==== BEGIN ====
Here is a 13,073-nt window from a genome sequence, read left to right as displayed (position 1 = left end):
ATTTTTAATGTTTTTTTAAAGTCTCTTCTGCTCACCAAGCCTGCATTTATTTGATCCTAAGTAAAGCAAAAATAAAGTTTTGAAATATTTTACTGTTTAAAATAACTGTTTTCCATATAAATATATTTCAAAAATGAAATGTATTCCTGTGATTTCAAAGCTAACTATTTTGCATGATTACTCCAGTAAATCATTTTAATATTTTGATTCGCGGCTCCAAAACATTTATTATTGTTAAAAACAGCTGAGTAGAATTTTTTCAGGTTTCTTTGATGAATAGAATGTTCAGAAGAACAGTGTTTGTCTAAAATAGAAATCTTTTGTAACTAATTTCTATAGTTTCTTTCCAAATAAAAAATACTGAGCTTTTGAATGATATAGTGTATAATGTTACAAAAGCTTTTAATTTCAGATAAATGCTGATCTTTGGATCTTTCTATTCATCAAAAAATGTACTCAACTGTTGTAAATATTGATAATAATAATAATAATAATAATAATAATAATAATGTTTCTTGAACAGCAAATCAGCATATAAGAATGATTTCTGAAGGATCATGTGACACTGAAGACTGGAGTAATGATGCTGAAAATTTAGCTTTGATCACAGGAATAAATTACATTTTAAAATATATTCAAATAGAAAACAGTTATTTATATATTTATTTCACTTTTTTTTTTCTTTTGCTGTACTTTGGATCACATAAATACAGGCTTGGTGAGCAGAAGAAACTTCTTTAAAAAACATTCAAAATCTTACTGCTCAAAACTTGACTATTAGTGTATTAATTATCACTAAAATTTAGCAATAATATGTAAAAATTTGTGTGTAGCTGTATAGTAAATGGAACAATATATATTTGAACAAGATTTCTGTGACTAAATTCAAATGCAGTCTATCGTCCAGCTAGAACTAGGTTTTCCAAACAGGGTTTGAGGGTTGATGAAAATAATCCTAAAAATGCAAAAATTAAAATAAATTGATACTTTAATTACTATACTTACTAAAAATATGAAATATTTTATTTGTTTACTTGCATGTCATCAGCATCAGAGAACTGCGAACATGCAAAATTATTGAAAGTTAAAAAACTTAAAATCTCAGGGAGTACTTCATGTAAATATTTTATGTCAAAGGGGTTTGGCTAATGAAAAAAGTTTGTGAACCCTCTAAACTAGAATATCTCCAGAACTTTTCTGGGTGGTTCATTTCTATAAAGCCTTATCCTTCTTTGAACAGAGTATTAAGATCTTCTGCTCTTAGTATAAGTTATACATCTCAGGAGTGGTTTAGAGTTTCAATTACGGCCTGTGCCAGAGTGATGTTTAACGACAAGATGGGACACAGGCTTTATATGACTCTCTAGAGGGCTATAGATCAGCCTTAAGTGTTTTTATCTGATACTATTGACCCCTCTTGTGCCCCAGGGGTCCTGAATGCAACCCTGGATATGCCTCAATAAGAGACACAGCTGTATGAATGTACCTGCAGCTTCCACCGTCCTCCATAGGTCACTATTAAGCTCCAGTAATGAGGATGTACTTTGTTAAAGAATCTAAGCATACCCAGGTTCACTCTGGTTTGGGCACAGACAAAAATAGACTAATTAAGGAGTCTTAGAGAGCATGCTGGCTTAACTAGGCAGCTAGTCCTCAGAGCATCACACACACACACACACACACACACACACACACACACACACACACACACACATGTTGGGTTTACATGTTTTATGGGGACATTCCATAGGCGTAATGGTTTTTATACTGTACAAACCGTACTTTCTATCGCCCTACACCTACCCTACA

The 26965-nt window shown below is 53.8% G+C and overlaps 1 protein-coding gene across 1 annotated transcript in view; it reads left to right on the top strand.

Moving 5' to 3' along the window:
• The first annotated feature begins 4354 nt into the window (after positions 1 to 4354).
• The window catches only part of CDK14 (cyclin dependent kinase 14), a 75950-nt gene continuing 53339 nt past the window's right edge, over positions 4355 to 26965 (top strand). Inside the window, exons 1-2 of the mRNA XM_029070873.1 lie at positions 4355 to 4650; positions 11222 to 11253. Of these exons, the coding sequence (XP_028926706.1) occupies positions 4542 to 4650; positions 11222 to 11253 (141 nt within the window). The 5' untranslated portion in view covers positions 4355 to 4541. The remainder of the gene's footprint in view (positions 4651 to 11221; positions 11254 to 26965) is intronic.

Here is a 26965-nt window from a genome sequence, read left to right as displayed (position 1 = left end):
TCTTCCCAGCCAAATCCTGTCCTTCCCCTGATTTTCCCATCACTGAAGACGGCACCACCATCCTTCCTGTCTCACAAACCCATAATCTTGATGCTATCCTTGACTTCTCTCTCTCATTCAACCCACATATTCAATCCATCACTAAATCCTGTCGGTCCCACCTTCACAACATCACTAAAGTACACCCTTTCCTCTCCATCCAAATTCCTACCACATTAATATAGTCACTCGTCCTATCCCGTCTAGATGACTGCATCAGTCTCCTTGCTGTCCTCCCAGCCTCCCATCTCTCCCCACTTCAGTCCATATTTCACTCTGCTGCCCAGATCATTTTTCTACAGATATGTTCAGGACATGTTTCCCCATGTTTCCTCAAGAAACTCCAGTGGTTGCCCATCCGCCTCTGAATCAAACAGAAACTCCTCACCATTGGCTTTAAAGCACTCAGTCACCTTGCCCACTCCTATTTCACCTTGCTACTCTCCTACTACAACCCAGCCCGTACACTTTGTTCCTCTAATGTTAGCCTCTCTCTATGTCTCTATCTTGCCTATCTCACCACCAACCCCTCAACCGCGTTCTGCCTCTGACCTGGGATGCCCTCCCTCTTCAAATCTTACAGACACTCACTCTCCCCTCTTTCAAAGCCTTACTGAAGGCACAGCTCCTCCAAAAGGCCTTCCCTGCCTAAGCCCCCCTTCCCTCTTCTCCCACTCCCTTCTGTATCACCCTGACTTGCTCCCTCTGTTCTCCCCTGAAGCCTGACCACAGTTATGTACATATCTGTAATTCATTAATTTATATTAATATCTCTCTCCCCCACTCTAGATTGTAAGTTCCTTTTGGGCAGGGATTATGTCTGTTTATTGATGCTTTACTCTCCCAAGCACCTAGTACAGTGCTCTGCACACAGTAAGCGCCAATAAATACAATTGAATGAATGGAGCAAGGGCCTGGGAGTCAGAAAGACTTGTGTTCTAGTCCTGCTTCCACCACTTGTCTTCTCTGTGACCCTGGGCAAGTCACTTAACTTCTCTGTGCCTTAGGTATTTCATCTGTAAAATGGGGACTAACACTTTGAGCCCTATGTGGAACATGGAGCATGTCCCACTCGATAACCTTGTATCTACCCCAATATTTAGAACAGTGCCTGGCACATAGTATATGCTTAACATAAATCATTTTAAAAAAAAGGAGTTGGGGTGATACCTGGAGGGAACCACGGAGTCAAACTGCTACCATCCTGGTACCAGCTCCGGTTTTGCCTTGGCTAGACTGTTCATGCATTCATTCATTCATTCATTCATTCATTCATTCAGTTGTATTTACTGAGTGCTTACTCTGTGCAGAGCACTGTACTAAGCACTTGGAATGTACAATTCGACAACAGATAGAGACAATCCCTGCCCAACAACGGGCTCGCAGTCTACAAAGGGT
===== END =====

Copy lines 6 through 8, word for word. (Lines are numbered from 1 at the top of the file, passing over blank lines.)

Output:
• The window catches only part of CDK14 (cyclin dependent kinase 14), a 75950-nt gene continuing 53339 nt past the window's right edge, over positions 4355 to 26965 (top strand). Inside the window, exons 1-2 of the mRNA XM_029070873.1 lie at positions 4355 to 4650; positions 11222 to 11253. Of these exons, the coding sequence (XP_028926706.1) occupies positions 4542 to 4650; positions 11222 to 11253 (141 nt within the window). The 5' untranslated portion in view covers positions 4355 to 4541. The remainder of the gene's footprint in view (positions 4651 to 11221; positions 11254 to 26965) is intronic.

Here is a 26965-nt window from a genome sequence, read left to right as displayed (position 1 = left end):
TCTTCCCAGCCAAATCCTGTCCTTCCCCTGATTTTCCCATCACTGAAGACGGCACCACCATCCTTCCTGTCTCACAAACCCATAATCTTGATGCTATCCTTGACTTCTCTCTCTCATTCAACCCACATATTCAATCCATCACTAAATCCTGTCGGTCCCACCTTCACAACATCACTAAAGTACACCCTTTCCTCTCCATCCAAATTCCTACCACATTAATATAGTCACTCGTCCTATCCCGTCTAGATGACTGCATCAGTCTCCTTGCTGTCCTCCCAGCCTCCCATCTCTCCCCACTTCAGTCCATATTTCACTCTGCTGCCCAGATCATTTTTCTACAGATATGTTCAGGACATGTTTCCCCATGTTTCCTCAAGAAACTCCAGTGGTTGCCCATCCGCCTCTGAATCAAACAGAAACTCCTCACCATTGGCTTTAAAGCACTCAGTCACCTTGCCCACTCCTATTTCACCTTGCTACTCTCCTACTACAACCCAGCCCGTACACTTTGTTCCTCTAATGTTAGCCTCTCTCTATGTCTCTATCTTGCCTATCTCACCACCAACCCCTCAACCGCGTTCTGCCTCTGACCTGGGATGCCCTCCCTCTTCAAATCTTACAGACACTCACTCTCCCCTCTTTCAAAGCCTTACTGAAGGCACAGCTCCTCCAAAAGGCCTTCCCTGCCTAAGCCCCCCTTCCCTCTTCTCCCACTCCCTTCTGTATCACCCTGACTTGCTCCCTCTGTTCTCCCCTGAAGCCTGACCACAGTTATGTACATATCTGTAATTCATTAATTTATATTAATATCTCTCTCCCCCACTCTAGATTGTAAGTTCCTTTTGGGCAGGGATTATGTCTGTTTATTGATGCTTTACTCTCCCAAGCACCTAGTACAGTGCTCTGCACACAGTAAGCGCCAATAAATACAATTGAATGAATGGAGCAAGGGCCTGGGAGTCAGAAAGACTTGTGTTCTAGTCCTGCTTCCACCACTTGTCTTCTCTGTGACCCTGGGCAAGTCACTTAACTTCTCTGTGCCTTAGGTATTTCATCTGTAAAATGGGGACTAACACTTTGAGCCCTATGTGGAACATGGAGCATGTCCCACTCGATAACCTTGTATCTACCCCAATATTTAGAACAGTGCCTGGCACATAGTATATGCTTAACATAAATCATTTTAAAAAAAAGGAGTTGGGGTGATACCTGGAGGGAACCACGGAGTCAAACTGCTACCATCCTGGTACCAGCTCCGGTTTTGCCTTGGCTAGACTGTTCATGCATTCATTCATTCATTCATTCATTCATTCATTCAGTTGTATTTACTGAGTGCTTACTCTGTGCAGAGCACTGTACTAAGCACTTGGAATGTACAATTCGACAACAGATAGAGACAATCCCTGCCCAACAACGGGCTCGCAGTCTACAAAGGGT